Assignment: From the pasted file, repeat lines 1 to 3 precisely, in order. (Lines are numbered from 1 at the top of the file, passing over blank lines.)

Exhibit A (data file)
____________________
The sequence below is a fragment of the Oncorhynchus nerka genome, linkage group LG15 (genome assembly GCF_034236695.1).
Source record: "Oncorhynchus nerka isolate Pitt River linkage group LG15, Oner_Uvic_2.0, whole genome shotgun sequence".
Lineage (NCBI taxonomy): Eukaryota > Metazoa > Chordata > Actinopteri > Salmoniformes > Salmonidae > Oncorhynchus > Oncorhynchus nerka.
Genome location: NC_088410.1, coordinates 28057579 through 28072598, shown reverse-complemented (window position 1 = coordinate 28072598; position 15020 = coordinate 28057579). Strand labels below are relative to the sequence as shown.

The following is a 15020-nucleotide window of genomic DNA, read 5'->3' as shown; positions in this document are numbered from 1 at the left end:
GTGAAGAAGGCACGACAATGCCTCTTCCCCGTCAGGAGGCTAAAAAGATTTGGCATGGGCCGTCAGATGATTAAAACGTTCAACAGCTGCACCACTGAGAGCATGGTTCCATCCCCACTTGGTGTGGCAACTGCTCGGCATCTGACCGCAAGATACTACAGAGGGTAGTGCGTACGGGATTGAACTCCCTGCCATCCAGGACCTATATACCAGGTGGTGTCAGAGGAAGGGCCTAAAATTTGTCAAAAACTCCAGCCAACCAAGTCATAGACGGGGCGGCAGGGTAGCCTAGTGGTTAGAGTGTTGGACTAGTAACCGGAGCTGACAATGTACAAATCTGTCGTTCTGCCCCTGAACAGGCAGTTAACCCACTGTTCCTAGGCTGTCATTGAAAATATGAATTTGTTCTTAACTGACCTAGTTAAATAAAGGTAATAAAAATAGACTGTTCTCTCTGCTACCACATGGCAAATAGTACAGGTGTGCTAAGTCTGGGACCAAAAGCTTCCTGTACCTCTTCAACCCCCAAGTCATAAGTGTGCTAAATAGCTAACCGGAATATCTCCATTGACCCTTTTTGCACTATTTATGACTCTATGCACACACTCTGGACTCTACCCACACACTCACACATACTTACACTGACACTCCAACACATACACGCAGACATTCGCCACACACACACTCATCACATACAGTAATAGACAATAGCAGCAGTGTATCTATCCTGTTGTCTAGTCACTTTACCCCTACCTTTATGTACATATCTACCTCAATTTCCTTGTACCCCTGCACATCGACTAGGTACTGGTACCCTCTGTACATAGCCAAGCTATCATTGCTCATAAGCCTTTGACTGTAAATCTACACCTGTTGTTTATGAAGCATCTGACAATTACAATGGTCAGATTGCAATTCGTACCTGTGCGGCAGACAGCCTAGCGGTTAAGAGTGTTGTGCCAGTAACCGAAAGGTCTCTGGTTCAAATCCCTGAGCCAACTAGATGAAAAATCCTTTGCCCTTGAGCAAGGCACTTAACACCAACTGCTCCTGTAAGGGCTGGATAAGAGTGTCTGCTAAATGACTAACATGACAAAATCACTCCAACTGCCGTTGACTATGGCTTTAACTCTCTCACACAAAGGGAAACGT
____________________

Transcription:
The sequence below is a fragment of the Oncorhynchus nerka genome, linkage group LG15 (genome assembly GCF_034236695.1).
Source record: "Oncorhynchus nerka isolate Pitt River linkage group LG15, Oner_Uvic_2.0, whole genome shotgun sequence".
Lineage (NCBI taxonomy): Eukaryota > Metazoa > Chordata > Actinopteri > Salmoniformes > Salmonidae > Oncorhynchus > Oncorhynchus nerka.